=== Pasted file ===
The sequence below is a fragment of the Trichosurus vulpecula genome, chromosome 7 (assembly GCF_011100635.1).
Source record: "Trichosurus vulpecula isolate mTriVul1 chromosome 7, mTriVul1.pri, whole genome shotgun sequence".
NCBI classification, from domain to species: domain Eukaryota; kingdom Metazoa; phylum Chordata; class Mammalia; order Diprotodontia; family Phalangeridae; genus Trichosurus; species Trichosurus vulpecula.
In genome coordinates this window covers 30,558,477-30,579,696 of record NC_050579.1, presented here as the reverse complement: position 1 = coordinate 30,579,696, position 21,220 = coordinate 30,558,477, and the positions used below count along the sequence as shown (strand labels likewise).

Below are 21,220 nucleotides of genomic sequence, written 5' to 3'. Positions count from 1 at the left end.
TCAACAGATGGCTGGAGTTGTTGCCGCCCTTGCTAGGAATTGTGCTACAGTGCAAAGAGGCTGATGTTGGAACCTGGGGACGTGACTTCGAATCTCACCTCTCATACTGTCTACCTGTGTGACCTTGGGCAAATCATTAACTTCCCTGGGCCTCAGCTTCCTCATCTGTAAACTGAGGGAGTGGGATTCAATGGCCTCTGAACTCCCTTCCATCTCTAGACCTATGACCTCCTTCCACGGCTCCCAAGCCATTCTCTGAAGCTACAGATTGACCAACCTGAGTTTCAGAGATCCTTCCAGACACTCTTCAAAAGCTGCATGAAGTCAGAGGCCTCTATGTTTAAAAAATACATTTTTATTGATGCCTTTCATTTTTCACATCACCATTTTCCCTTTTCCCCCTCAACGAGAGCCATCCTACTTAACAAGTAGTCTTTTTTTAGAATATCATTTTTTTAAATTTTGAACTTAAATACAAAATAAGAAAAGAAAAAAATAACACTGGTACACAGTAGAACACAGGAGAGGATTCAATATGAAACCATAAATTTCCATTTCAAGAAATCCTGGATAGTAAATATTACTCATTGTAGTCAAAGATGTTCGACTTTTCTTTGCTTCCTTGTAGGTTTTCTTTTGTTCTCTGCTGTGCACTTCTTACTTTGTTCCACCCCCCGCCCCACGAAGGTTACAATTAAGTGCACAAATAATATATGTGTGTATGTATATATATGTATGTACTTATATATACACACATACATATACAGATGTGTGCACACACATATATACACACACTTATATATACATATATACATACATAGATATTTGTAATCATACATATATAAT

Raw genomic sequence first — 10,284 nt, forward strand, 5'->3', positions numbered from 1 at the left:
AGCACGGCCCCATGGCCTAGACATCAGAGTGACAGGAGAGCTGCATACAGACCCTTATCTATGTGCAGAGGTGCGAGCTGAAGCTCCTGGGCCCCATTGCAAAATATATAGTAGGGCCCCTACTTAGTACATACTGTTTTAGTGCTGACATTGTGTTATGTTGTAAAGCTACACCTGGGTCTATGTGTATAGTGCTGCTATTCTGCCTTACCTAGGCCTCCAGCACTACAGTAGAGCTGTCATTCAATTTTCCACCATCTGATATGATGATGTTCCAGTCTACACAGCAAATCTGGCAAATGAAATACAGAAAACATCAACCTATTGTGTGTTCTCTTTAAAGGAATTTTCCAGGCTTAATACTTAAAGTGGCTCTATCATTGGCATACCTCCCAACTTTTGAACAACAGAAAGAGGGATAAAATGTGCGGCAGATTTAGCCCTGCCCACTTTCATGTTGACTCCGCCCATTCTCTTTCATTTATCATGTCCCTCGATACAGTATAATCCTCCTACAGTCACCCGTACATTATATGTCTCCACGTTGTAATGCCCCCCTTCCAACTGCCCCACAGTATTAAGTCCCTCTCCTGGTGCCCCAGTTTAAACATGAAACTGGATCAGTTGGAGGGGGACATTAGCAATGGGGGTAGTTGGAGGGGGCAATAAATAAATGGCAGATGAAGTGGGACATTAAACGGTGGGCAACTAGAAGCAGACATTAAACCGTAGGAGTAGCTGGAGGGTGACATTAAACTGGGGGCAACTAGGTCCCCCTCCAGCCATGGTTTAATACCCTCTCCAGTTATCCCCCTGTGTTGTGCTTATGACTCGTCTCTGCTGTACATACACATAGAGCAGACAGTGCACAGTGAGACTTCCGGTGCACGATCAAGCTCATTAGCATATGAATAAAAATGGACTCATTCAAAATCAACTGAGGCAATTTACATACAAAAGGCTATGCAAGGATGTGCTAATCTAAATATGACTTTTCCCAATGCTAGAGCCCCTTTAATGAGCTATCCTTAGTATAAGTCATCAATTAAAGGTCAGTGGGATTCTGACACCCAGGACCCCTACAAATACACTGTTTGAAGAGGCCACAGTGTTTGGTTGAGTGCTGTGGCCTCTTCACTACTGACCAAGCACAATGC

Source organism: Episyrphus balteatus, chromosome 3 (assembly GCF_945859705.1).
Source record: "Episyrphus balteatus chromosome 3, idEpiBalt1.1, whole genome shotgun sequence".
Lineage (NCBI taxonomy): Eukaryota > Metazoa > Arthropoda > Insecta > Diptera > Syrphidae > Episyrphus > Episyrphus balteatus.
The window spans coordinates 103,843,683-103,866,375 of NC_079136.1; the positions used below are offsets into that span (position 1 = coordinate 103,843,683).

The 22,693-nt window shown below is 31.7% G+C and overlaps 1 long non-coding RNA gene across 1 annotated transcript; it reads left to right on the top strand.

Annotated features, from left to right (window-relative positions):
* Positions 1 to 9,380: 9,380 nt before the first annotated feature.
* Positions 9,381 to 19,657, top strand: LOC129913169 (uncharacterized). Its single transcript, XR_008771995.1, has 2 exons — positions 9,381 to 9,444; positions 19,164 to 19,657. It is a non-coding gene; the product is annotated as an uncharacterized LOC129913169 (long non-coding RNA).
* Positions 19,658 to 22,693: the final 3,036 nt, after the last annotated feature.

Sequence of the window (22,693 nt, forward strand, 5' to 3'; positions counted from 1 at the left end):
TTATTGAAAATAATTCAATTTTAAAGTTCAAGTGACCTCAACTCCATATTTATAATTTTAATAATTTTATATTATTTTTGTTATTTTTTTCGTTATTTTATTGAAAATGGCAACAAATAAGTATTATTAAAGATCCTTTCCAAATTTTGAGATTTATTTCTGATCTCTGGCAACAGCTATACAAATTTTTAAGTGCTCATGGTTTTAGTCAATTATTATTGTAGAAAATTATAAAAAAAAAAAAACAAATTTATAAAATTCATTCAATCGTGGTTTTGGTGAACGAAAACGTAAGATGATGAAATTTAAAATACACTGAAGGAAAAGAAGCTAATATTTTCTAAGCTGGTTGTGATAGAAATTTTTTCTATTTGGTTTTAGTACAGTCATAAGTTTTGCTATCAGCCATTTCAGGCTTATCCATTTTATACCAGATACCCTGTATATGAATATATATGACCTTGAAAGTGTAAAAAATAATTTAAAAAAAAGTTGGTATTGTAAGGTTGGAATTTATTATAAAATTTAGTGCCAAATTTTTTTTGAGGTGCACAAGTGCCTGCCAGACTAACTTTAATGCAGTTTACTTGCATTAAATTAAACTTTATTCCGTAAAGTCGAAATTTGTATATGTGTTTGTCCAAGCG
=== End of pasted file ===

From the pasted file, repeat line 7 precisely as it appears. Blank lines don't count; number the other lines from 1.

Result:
Raw genomic sequence first — 10,284 nt, forward strand, 5'->3', positions numbered from 1 at the left: